As millions of residents in the storm's path make preparations to stay safe, our hearts are also with the thousands of people who have faced similar risks in Texas, Florida and Puerto Rico in the past year. If you are in the Carolinas, please do take care to heed local warnings and evacuation orders—and know that we are all hoping for your safety.
- World's Largest Sovereign Wealth Fund Raises Standards for ... ›
- Mayors of 12 Major Global Cities Pledge Fossil Fuel Divestment - EcoWatch ›
Monday marks the start of the 10th annual Climate Week NYC. From Sept. 24 to the 30, non-profit The Climate Group has invited businesses, governments, nonprofit organizations, universities and art and music organizations to host a wide variety of affiliated events devoted to raising awareness and prompting action around climate change.
By Jennifer Weeks
June 1 marks the start of the 2018 Atlantic hurricane season, with some communities still rebuilding after last year's largest storms.
Groups of citizens have been organizing worldwide to fight against fossil fuel industry's negative impacts on their lives. These impacts are either direct—through expropriations of land and development of infrastructure against the will of the population—or indirect—through their role in the sharp increase of climate-altering emissions threatening health and livelihoods worldwide.
- New Zealand Bans New Offshore Oil and Gas Exploration ›
- Seattle County Files 11th U.S. Climate Liability Lawsuit Against Big Oil ›
Five years ago Sunday, Hurricane Sandy slammed into the Northeast U.S., killing dozens of people and swamping parts of New York City under as much as 9 feet of water. The storm caused more than $70 billion in damage.
Saturday, a broad coalition of local, state, national and global organizations marched across the Brooklyn Bridge to commemorate the 5th anniversary of Superstorm Sandy and demand bold powerful action from state and local officials.
Summer is a time for escape reading. But that designation need not be limited to fiction; books written for the general reader on topics outside one's area of expertise can also provide passage to exciting new places. This month's bookshelf includes six non-fiction titles, five novels and one collection of short stories. The last three titles are now in paperback, suitable for a vacation or some beach time. Good reading to you!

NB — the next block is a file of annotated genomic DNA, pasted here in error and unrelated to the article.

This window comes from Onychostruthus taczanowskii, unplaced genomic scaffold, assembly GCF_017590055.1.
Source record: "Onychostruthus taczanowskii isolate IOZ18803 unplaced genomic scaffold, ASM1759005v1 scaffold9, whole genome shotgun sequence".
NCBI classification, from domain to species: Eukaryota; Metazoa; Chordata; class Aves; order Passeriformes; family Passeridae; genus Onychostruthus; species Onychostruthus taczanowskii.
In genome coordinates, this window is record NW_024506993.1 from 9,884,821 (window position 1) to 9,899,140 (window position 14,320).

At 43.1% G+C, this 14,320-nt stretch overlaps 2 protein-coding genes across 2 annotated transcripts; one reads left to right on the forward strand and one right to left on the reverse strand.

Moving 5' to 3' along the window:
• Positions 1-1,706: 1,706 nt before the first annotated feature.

By Cameron Wake
The year 2017 painted a grim picture of coastal storms in the eastern U.S. Hurricanes Harvey, Irma and Maria were deadly and destructive harbingers of how climate change contributes to bigger storms with stronger winds, greater extreme precipitation, and higher storm surge due to rising seas.
Unfortunately, there's a long-standing cultural divide around climate change. On a political level, this has made it difficult for coastal states to act on—or even acknowledge—the growing risk of coastal flooding from climate change.
- 'Catastrophic' Climate Threat: Global Sea Levels Could Rise 174 ... ›
- States Are Doing What Big Government Won’t to Stop Climate Change - EcoWatch ›
By Rob Moore
Five years after Hurricane Sandy, our nation's leadership is willfully ignoring all the lessons we paid dearly to learn. Instead the nation is now charting a very dangerous course given the powerful storms we will face in the future.
Marking the fifth anniversary of one of the most destructive storms to ever strike the U.S., we see a very different response to Hurricanes Harvey, Irma, Maria and Nate than we saw to Hurricane Sandy five years ago.
After Sandy, there was a recognition that we needed to take action to decrease our vulnerability to the extreme weather events that climate change makes more likely and there was a renewed emphasis to combat the root causes of climate change.